Sending your child to college when they graduate from high school is an exciting moment, full of pride and joy. In the mix of stress and relief, this is one of their major steps towards adulthood and independence. For divorced parents, this can also be a time to reassess their child support payments — to adjust it or attempt to stop it altogether. This article will cover the standard forms of child support, how to make adjustments, and why having a child go to college might necessitate changes in your child support agreement.
Child Support in Alabama
In our state, child support is based on Rule 32 of Judicial Administration and the Income Shares model. Through these two guidelines, courts may order either parent to provide child support, unless one party can make the case that the amount is unreasonable in some way. Courts do allow for some room for negotiation in these matters. Rule 32 outlines five non-exclusive reasons that courts may or may not deviate from the guidelines, and one in particular states that courts have latitude with “expenses of college education incurred prior to a child’s reaching the age of majority.”
Generally speaking, the requirement to pay child support in Alabama ends when a child turns 19. Of note, however, is that as of 2013, parents are no longer required to pay for college tuition as part of child support, though they can agree to do so. Since some children start college as young as 17, we can see that there is at most two years where the other spouse is required to continue providing non-tuition based child support for the minor child who would also happen to be a college student.
Changing Your Child Support Agreement When Your Child Goes to College
It is not unusual for divorced parents to meet and revise their child support arrangement when their child matriculates. The additional expenses that go along with college life are justifiable reasons to want to make this change, since they may be many thousands of dollars above the previously agreed to terms that were established when the parents first divorced. With the exemption of tuition, there are dorm or apartment costs, books and other associated costs, and perhaps even health insurance. These expenses are burdensome for parents who are not divorced, so for parents who are and are working within the confines of their previously established child support agreement things become more complicated.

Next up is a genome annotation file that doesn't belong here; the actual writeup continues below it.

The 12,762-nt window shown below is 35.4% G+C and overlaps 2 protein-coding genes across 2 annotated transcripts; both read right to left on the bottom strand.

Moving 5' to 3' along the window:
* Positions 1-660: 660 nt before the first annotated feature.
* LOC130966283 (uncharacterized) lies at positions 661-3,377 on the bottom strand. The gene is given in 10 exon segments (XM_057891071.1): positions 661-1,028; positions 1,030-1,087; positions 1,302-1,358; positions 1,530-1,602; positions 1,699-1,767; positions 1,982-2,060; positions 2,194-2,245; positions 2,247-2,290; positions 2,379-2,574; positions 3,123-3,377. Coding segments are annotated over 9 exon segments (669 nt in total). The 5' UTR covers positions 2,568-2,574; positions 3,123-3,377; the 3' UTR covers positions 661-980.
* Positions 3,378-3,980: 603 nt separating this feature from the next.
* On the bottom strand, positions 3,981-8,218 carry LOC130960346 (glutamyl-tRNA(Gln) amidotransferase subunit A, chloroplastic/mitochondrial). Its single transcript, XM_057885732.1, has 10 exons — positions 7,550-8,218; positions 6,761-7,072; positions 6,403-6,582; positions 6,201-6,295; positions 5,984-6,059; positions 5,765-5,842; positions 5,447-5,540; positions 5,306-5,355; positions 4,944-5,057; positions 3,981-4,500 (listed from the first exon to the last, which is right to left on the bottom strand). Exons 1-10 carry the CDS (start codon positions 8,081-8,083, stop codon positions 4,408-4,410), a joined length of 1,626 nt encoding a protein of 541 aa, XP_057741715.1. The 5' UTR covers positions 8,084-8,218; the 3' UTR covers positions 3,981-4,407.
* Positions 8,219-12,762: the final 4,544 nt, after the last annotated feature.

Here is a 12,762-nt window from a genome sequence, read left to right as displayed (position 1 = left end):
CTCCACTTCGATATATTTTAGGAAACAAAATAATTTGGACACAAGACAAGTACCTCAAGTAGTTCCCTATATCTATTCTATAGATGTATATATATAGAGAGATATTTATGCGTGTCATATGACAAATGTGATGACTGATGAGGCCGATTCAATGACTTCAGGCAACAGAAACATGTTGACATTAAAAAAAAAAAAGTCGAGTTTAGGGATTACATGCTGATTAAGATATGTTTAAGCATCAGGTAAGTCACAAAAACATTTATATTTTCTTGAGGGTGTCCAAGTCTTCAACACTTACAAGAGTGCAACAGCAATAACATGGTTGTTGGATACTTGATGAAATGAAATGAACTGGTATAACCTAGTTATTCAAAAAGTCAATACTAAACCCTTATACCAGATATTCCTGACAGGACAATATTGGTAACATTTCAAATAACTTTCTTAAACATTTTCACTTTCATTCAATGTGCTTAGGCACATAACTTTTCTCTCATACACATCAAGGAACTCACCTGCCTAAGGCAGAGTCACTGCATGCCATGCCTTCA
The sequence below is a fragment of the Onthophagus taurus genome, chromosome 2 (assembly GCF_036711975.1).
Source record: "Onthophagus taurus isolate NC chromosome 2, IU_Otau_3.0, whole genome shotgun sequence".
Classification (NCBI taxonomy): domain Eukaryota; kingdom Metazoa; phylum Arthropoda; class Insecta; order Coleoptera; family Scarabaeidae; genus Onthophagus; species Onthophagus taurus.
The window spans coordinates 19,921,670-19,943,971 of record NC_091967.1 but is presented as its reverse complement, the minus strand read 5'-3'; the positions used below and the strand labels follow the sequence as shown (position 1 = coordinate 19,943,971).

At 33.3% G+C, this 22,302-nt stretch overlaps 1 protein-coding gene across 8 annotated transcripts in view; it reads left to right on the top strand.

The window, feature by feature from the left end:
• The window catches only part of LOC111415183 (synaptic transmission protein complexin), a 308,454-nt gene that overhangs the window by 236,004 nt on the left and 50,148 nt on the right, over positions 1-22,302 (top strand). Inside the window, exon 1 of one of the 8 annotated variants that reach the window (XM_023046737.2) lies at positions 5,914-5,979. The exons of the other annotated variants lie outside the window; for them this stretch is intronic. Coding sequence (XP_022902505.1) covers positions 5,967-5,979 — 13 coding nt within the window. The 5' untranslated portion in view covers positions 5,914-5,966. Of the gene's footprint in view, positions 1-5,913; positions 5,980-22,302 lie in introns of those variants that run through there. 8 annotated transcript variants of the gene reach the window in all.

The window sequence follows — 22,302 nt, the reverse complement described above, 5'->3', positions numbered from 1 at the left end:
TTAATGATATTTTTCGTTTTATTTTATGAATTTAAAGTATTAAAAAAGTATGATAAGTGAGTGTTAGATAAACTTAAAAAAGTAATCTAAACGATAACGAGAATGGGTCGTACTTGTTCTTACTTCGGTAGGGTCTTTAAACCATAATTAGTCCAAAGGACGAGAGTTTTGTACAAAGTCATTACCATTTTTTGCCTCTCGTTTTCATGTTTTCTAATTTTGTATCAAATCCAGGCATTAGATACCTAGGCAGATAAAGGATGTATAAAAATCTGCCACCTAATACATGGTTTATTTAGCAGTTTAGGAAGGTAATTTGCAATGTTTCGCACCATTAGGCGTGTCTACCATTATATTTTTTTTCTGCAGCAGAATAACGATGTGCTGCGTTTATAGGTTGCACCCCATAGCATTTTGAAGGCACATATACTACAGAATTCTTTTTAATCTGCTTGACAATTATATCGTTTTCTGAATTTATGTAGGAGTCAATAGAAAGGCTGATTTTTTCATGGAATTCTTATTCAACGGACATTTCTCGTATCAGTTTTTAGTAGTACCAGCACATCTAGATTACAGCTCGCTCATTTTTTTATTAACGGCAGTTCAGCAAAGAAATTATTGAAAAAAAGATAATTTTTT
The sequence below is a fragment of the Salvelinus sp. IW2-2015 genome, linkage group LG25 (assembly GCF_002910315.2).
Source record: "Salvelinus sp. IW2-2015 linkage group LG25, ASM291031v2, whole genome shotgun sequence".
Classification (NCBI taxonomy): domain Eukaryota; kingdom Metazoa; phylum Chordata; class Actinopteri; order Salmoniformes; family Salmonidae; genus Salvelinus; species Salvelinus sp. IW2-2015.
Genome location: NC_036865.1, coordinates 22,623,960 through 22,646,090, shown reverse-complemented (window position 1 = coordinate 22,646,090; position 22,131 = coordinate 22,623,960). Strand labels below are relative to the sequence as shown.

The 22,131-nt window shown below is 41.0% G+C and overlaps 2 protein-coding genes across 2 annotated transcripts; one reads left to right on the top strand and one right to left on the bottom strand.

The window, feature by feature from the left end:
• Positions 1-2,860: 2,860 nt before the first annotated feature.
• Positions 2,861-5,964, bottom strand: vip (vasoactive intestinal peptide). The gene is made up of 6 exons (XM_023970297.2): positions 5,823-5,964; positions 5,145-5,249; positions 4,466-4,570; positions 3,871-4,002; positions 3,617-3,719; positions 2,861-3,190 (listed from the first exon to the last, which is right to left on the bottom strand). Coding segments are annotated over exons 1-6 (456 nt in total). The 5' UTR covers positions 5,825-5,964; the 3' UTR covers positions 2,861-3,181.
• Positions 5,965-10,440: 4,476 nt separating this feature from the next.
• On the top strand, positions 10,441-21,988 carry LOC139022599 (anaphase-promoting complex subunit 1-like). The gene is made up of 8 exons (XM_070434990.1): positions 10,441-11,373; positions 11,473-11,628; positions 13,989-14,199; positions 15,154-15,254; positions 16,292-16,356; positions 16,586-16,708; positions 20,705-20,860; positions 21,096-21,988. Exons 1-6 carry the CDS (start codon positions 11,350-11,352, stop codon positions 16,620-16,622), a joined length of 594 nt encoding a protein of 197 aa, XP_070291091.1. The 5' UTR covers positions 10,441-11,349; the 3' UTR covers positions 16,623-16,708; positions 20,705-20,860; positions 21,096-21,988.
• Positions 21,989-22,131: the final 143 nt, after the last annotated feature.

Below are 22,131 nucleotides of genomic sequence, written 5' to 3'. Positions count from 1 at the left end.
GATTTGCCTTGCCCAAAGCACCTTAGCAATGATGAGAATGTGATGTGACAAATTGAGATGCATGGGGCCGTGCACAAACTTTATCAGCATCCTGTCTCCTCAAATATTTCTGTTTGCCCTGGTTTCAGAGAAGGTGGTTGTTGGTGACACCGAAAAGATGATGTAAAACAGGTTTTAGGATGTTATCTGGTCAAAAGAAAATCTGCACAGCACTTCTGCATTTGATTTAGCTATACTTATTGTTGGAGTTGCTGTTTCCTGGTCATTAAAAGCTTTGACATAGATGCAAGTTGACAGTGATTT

Firstly, if you are the one paying child support it is important to not take it upon yourself to lower payments on your own. Child support is legally binding through a court order, and must be modified through the courts. Second, you need to bear in mind that the standard costs associated with your child support agreement are not necessarily negated once your child goes to college. Until they reach the age of majority (19), there will still be times when college is not in session where your child will be living at home. However, if your child is living in their own apartment, that would certainly be justifiable grounds to change the child support agreement, since there would no longer be a need for your spouse to maintain a space for your child.
When it gets to the point where you and your former spouse are able to negotiate changes in your child support arrangement, you should take into account your child’s age upon enrollment, any extra expenses that would not work within your budget, what their living arrangements are, and what the Income Shares model would calculate based on your new realities. Doing so can bring you closer to modifying or even ending your child support arrangement.